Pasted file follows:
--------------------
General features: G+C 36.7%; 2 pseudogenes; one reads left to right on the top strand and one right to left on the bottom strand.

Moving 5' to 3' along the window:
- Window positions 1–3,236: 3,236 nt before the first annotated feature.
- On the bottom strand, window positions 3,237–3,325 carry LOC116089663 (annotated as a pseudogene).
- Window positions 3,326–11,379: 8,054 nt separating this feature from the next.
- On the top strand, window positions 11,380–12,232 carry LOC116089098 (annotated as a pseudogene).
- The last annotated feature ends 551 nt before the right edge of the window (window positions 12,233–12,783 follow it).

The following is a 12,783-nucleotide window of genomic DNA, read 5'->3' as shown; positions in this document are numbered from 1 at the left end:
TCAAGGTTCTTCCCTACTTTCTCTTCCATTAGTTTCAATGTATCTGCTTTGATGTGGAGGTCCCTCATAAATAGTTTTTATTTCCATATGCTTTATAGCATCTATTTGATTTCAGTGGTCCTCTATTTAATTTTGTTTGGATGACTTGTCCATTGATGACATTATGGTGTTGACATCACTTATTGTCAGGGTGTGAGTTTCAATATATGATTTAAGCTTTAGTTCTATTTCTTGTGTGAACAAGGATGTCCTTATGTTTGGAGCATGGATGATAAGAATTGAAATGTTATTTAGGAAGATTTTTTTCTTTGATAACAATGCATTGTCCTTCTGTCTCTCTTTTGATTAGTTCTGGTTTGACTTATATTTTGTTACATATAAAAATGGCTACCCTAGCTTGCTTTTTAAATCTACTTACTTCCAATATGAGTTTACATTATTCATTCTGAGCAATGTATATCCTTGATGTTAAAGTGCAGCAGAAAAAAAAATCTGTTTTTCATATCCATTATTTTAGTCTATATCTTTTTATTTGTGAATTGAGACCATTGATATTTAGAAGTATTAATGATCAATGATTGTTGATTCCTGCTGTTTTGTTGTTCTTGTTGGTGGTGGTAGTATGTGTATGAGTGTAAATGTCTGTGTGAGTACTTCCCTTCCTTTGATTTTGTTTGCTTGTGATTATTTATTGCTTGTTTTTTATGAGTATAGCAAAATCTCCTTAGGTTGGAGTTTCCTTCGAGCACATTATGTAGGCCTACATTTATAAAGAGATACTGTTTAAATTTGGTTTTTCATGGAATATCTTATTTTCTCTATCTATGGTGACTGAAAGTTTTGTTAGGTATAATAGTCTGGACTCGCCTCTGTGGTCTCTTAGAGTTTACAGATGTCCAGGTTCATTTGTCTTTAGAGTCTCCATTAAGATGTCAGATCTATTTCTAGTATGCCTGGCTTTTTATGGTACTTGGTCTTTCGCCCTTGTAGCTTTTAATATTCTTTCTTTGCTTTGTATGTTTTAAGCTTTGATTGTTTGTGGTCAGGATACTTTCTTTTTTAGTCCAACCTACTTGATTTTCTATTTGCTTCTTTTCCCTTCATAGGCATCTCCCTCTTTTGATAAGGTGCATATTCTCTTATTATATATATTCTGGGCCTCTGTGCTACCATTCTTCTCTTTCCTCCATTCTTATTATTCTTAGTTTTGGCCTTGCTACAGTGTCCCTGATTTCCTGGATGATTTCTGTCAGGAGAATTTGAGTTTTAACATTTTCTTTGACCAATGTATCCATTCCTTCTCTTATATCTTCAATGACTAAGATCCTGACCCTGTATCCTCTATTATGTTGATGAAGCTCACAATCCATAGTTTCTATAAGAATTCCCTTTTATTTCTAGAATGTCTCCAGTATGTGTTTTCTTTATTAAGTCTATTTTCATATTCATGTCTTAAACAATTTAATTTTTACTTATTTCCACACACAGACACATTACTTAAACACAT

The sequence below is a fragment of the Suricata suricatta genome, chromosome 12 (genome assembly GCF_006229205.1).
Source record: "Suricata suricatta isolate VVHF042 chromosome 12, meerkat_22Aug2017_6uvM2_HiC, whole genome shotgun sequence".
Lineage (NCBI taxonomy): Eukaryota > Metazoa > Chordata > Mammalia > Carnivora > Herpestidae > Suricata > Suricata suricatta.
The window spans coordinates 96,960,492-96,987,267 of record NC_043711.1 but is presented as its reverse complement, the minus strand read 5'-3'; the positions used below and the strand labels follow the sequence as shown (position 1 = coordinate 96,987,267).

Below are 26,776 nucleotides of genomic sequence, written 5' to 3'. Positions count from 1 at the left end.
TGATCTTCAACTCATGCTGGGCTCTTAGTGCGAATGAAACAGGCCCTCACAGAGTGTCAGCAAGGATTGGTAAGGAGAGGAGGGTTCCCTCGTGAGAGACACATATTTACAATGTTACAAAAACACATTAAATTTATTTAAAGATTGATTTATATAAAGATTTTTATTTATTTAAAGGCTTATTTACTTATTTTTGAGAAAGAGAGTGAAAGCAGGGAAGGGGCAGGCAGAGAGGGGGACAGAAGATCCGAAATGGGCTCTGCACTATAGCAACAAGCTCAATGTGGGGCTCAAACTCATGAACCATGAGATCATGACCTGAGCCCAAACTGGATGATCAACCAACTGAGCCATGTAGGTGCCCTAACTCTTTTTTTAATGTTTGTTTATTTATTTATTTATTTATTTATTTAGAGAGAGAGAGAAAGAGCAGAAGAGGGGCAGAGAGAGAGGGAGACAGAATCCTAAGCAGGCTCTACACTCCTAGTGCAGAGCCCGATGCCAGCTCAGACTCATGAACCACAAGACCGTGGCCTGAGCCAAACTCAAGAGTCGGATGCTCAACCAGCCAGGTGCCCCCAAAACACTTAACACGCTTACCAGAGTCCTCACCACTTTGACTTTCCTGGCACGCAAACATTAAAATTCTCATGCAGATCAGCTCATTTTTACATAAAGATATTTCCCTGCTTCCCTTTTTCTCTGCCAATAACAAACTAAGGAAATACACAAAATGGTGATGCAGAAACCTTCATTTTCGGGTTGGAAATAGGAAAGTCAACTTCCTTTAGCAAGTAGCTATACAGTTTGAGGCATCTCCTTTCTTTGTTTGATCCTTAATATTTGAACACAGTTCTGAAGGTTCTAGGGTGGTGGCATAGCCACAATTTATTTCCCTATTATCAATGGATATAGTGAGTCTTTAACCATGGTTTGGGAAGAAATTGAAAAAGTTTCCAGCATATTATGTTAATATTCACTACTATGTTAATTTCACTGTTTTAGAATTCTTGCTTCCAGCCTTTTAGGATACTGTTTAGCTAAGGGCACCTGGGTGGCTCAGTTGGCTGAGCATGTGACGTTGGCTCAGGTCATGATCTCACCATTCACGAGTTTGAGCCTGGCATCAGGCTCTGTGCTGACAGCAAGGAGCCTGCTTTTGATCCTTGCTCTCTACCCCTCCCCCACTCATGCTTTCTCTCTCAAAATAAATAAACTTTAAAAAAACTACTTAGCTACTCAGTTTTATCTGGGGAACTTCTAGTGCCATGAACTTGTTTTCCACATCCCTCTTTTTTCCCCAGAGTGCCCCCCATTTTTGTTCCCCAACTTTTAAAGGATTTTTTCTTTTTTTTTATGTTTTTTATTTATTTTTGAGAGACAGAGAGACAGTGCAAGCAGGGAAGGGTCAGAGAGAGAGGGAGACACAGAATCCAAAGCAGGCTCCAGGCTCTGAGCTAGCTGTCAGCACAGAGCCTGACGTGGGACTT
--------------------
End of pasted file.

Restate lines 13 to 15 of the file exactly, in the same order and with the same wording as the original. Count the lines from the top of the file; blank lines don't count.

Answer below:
The window spans coordinates 96,960,492-96,987,267 of record NC_043711.1 but is presented as its reverse complement, the minus strand read 5'-3'; the positions used below and the strand labels follow the sequence as shown (position 1 = coordinate 96,987,267).

Below are 26,776 nucleotides of genomic sequence, written 5' to 3'. Positions count from 1 at the left end.
TGATCTTCAACTCATGCTGGGCTCTTAGTGCGAATGAAACAGGCCCTCACAGAGTGTCAGCAAGGATTGGTAAGGAGAGGAGGGTTCCCTCGTGAGAGACACATATTTACAATGTTACAAAAACACATTAAATTTATTTAAAGATTGATTTATATAAAGATTTTTATTTATTTAAAGGCTTATTTACTTATTTTTGAGAAAGAGAGTGAAAGCAGGGAAGGGGCAGGCAGAGAGGGGGACAGAAGATCCGAAATGGGCTCTGCACTATAGCAACAAGCTCAATGTGGGGCTCAAACTCATGAACCATGAGATCATGACCTGAGCCCAAACTGGATGATCAACCAACTGAGCCATGTAGGTGCCCTAACTCTTTTTTTAATGTTTGTTTATTTATTTATTTATTTATTTATTTAGAGAGAGAGAGAAAGAGCAGAAGAGGGGCAGAGAGAGAGGGAGACAGAATCCTAAGCAGGCTCTACACTCCTAGTGCAGAGCCCGATGCCAGCTCAGACTCATGAACCACAAGACCGTGGCCTGAGCCAAACTCAAGAGTCGGATGCTCAACCAGCCAGGTGCCCCCAAAACACTTAACACGCTTACCAGAGTCCTCACCACTTTGACTTTCCTGGCACGCAAACATTAAAATTCTCATGCAGATCAGCTCATTTTTACATAAAGATATTTCCCTGCTTCCCTTTTTCTCTGCCAATAACAAACTAAGGAAATACACAAAATGGTGATGCAGAAACCTTCATTTTCGGGTTGGAAATAGGAAAGTCAACTTCCTTTAGCAAGTAGCTATACAGTTTGAGGCATCTCCTTTCTTTGTTTGATCCTTAATATTTGAACACAGTTCTGAAGGTTCTAGGGTGGTGGCATAGCCACAATTTATTTCCCTATTATCAATGGATATAGTGAGTCTTTAACCATGGTTTGGGAAGAAATTGAAAAAGTTTCCAGCATATTATGTTAATATTCACTACTATGTTAATTTCACTGTTTTAGAATTCTTGCTTCCAGCCTTTTAGGATACTGTTTAGCTAAGGGCACCTGGGTGGCTCAGTTGGCTGAGCATGTGACGTTGGCTCAGGTCATGATCTCACCATTCACGAGTTTGAGCCTGGCATCAGGCTCTGTGCTGACAGCAAGGAGCCTGCTTTTGATCCTTGCTCTCTACCCCTCCCCCACTCATGCTTTCTCTCTCAAAATAAATAAACTTTAAAAAAACTACTTAGCTACTCAGTTTTATCTGGGGAACTTCTAGTGCCATGAACTTGTTTTCCACATCCCTCTTTTTTCCCCAGAGTGCCCCCCATTTTTGTTCCCCAACTTTTAAAGGATTTTTTCTTTTTTTTTATGTTTTTTATTTATTTTTGAGAGACAGAGAGACAGTGCAAGCAGGGAAGGGTCAGAGAGAGAGGGAGACACAGAATCCAAAGCAGGCTCCAGGCTCTGAGCTAGCTGTCAGCACAGAGCCTGACGTGGGACTT